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In the UK there are now[when?] only about 45 colonies, all in a small part of the East Midlands between Oxford and Peterborough. Historically there have been around 90 known colonies since its discovery in 1828 but there have been many, mostly unsuccessful, introductions at various locations in southern England including one in Surrey in 1952 that seemed to be successful until the habitat was destroyed. It is now one of our rarest butterflies.
Note that information on this species applies to Great Britain and some details may not be consistent with the species in other parts of its range.
This small brown butterfly is very similar to the white-letter hairstreak but the black hairstreak has a row of orange spots along the edge of the upper-side hindwing. In the female these spots also extend to the forewings. The undersides are similar to the white-letter but the white line tends to be straighter and the orange border extends onto the forewings. The most conclusive way to distinguish the two is by the row of black spots accompanying the orange band which the white-letter hairstreak never has. They spend most of their lives in the canopy or in dense scrub, feeding on honeydew, and very rarely come down to ground level.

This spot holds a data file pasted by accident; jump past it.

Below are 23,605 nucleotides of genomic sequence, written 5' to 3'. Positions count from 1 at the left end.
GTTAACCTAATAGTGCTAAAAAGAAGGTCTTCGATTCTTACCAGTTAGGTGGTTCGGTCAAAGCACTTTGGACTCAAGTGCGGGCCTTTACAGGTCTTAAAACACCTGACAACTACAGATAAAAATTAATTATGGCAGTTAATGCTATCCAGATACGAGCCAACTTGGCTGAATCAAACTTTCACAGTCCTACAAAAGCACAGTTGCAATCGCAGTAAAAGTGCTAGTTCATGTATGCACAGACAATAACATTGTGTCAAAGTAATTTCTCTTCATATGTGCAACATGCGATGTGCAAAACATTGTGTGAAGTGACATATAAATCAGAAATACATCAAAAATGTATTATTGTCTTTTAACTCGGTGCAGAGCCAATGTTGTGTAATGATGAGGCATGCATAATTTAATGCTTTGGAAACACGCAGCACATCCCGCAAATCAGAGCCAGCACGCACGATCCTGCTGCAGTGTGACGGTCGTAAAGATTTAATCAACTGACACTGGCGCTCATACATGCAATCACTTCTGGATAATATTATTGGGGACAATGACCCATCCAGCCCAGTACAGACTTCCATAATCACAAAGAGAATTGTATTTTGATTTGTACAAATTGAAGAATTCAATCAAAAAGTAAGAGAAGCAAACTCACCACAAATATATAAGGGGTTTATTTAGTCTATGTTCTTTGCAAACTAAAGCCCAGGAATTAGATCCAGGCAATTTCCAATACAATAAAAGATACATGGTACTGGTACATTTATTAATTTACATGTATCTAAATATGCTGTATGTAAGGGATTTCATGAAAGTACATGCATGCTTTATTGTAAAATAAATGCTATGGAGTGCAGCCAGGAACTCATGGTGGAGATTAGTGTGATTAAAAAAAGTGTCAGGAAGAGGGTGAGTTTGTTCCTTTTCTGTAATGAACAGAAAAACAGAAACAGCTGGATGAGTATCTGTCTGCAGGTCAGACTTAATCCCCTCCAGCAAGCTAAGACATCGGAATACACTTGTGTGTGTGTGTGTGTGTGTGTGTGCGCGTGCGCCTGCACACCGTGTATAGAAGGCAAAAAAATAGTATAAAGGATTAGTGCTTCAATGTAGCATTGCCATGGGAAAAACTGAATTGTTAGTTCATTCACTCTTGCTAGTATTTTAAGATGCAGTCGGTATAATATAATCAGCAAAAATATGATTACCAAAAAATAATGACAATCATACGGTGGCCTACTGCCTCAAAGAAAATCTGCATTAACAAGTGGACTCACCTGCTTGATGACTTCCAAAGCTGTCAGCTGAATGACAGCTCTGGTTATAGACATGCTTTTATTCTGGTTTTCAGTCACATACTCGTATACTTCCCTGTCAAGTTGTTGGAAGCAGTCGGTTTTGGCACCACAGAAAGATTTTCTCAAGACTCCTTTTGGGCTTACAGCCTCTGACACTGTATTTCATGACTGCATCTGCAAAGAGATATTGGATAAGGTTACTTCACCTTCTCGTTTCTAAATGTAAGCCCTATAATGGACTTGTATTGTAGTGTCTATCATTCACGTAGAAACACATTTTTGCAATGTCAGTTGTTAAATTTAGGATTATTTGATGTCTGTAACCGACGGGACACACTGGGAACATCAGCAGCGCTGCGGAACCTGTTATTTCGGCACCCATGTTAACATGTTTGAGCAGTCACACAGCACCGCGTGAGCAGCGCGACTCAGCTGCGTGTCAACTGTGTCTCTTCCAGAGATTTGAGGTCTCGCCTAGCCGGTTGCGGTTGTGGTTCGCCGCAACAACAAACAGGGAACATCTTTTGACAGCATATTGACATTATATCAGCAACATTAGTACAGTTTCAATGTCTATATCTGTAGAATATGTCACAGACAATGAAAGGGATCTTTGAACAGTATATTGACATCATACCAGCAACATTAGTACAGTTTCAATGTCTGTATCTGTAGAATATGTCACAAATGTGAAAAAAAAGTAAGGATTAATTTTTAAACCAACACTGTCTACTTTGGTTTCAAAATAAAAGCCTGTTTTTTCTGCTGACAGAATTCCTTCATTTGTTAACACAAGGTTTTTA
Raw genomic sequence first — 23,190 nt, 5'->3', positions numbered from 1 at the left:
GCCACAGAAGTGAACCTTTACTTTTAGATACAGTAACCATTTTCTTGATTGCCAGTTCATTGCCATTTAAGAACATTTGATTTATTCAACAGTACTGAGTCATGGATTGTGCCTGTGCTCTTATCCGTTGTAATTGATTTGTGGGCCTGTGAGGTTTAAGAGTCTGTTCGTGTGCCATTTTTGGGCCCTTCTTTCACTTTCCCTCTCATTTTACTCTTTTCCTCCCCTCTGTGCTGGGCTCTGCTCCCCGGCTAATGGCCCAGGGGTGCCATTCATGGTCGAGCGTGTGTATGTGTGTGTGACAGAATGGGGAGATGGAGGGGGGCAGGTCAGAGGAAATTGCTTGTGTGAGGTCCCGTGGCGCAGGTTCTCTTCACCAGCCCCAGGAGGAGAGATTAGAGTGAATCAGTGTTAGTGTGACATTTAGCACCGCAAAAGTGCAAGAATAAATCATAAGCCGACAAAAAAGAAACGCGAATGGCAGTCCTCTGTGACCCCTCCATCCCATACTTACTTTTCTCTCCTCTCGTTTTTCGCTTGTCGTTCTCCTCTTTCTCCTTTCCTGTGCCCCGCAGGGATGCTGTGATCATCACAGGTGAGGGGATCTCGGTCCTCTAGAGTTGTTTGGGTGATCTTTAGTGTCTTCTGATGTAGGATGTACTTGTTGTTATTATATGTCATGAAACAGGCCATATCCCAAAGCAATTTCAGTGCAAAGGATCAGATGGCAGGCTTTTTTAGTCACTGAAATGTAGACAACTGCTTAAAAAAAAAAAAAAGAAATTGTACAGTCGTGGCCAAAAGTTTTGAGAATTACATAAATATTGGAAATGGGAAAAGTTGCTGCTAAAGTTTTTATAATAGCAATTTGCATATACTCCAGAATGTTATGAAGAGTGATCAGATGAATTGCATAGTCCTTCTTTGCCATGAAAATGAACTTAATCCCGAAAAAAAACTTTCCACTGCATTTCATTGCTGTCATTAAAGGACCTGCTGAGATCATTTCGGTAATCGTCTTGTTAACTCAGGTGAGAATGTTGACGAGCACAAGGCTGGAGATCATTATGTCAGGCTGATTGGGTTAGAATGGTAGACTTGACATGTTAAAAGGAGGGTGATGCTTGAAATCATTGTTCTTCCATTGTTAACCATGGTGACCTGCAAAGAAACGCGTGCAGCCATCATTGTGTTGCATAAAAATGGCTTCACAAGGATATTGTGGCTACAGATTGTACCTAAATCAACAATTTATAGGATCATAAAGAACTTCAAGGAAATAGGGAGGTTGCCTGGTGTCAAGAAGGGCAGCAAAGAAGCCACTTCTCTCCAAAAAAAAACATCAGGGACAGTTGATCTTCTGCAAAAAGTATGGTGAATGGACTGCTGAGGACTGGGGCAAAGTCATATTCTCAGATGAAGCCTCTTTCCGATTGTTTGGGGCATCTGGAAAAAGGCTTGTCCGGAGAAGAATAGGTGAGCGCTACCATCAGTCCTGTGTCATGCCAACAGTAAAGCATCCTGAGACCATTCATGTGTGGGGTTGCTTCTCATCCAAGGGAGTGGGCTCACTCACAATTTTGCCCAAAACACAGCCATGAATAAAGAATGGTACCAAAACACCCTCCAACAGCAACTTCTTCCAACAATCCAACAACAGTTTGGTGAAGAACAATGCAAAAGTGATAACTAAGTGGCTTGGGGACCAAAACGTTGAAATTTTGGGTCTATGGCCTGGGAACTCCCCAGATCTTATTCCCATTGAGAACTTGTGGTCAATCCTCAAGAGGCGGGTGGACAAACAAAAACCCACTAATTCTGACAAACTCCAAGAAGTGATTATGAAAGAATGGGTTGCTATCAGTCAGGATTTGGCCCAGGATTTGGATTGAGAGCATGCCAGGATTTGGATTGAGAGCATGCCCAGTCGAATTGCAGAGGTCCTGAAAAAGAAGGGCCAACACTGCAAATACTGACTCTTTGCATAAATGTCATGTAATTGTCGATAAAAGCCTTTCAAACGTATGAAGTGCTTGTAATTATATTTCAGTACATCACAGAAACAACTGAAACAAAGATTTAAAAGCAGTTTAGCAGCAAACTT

Life cycle and foodplants
Eggs are laid singly on young blackthorn Prunus spinosa growth and it is this stage which hibernates. Although blackthorn is the main foodplant, wild plum Prunus domestica and other Prunus spp are occasionally used. The caterpillar hatches the following spring, at the end of April, just before the buds open and feeds on the flower buds. Older larvae are green and well camouflaged against the leaves on which they feed. Pupation takes place on leaves or twigs in June and the pupae are patterned black and white to mimic a bird dropping, as a defence against being eaten. The adult butterflies of this single-brood (univoltic) species are on the wing from the end of June to mid July.